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Decentralizing Graduate Medical Education Could Resolve Maldistribution of Physicians

FOR IMMEDIATE RELEASE: Friday, November 15, 2013


Contact:
Leslie Champlin
Senior Public Relations Strategist
American Academy of Family Physicians
(800) 274-2237, Ext. 5224
lchampli@aafp.org


WASHINGTON — The United States could significantly reduce the maldistribution of physicians by changing the dissemination of graduate medical education funding, according to research in the Nov. 15 issue of American Family Physician.

The research, presented in a one-pager, "Migration After Family Medicine Residency: 56% of Graduates Practice Within 100 Miles of Training," by E. Blake Fagan, MD, and his colleagues, reviewed data from the American Medical Association Physician Masterfile to determine where newly minted physicians practiced after completing residency training. In addition to identifying 56 percent of residents who practiced within 100 miles of their residency training, they found that nearly 40 percent located within 25 miles of their training site and nearly 20 percent located within five miles.

"Where family medicine residents train has a big impact on where these new physicians will practice," said Fagan. "If the nation’s workforce policy is to increase the number of primary care physicians in rural areas, then we need to increase funding to our rural family medicine training sites and establish new residency programs in those areas because the majority of graduates practice close to where they train."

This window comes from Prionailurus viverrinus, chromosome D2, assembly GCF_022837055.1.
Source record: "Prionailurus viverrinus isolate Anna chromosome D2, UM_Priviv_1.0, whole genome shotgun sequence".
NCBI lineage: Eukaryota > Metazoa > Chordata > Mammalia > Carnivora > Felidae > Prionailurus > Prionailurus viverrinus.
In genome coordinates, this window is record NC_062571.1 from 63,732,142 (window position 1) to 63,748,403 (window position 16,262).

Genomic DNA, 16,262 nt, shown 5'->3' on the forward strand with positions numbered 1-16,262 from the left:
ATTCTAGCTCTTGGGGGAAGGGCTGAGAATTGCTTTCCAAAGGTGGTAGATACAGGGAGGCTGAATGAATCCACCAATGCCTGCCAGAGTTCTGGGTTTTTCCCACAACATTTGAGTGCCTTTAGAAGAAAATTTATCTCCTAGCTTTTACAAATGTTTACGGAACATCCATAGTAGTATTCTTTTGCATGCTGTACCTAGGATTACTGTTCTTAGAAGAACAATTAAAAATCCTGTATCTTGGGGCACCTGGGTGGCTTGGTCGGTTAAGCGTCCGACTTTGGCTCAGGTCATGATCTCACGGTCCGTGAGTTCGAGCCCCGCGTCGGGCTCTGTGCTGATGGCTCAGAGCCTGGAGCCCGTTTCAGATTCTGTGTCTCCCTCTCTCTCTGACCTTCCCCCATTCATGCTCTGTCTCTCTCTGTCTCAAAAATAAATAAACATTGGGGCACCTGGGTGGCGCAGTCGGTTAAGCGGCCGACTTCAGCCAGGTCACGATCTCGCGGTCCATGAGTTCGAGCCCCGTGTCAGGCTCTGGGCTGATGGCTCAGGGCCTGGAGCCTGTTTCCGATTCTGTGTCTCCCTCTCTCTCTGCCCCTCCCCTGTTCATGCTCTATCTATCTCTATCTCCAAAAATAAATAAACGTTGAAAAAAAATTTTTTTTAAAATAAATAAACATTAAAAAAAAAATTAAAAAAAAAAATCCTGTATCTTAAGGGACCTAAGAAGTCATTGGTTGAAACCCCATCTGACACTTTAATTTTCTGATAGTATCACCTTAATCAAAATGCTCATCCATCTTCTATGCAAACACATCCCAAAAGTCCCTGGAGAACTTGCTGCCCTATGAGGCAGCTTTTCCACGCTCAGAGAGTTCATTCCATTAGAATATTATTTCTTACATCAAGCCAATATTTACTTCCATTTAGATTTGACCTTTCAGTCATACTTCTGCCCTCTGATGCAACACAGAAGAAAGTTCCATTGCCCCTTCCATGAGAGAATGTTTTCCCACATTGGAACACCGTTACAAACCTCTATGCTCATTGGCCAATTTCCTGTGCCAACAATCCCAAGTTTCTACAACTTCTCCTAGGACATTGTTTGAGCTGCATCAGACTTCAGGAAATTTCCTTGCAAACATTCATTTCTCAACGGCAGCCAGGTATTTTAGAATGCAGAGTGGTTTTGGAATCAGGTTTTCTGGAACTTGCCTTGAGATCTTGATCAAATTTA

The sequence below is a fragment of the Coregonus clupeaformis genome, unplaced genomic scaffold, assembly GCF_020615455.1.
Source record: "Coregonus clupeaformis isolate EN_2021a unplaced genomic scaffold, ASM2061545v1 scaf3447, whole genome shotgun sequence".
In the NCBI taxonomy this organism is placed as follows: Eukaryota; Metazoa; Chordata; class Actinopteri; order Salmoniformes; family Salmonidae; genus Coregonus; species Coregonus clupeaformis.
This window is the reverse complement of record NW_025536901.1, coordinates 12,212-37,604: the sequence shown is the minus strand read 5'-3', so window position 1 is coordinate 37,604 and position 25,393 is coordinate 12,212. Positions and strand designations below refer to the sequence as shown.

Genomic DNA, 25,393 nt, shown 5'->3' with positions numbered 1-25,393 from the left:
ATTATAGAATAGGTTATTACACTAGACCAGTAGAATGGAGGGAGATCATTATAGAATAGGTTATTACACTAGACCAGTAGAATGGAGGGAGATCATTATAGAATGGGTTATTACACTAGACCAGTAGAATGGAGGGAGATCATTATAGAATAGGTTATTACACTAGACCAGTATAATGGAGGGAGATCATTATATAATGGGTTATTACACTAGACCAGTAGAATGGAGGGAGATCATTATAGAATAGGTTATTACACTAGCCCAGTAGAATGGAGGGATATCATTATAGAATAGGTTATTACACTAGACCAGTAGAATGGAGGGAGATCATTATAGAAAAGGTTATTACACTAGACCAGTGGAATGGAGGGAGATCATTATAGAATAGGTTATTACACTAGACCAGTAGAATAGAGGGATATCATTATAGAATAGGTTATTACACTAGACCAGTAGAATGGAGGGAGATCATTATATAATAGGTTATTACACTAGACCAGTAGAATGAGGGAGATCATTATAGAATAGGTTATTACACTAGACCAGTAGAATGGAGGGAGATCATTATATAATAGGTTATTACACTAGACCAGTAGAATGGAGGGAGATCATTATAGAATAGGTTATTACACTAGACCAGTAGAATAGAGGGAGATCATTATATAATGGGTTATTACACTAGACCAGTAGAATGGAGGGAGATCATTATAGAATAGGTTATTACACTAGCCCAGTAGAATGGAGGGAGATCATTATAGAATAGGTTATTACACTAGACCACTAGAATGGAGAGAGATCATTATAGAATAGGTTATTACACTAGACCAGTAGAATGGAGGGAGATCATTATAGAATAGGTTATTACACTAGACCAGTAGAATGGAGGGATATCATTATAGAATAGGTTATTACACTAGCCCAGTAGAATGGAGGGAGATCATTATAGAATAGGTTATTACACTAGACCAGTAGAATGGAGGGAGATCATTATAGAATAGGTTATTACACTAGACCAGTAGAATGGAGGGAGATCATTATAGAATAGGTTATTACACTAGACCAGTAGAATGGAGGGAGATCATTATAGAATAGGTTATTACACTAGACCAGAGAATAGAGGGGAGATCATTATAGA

Maldistribution of physicians has consistently plagued underserved Americans' access to care. The problem, Fagan writes, is compounded "by the limited volume of training outside of major metropolitan areas and large academic health centers."

Numerous studies have demonstrated the success of rural training tracks in graduating primary care physicians who practice in underserved areas. Most recently, research by Robert Phillips, MD, MSPH, and his co-authors reported that up to half of medical residents who trained in rural health clinics, critical access hospitals and federal qualified health centers — which serve most of the nation’s uninsured and underinsured patients — returned to practice in those settings after completing residency training.

Other research on rural training tracks demonstrate that they almost double the percentage of primary care graduates and increase rural physicians almost sixfold.

"These findings seem to support current efforts to decentralize graduate medical education training through models such as teaching health centers and rural training tracks," Fagan and his colleagues conclude.

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The Robert Graham Center for Policy Studies in Primary Care and Family Medicine conducts research and analysis that brings a family practice perspective to health policy deliberations in Washington. Founded in 1999, the center is an independent research unit working under the personnel and financial policies of the American Academy of Family Physicians.

The information and opinions contained in research from the Graham Center do not necessarily reflect the views or policy of the AAFP.

November 15, 2013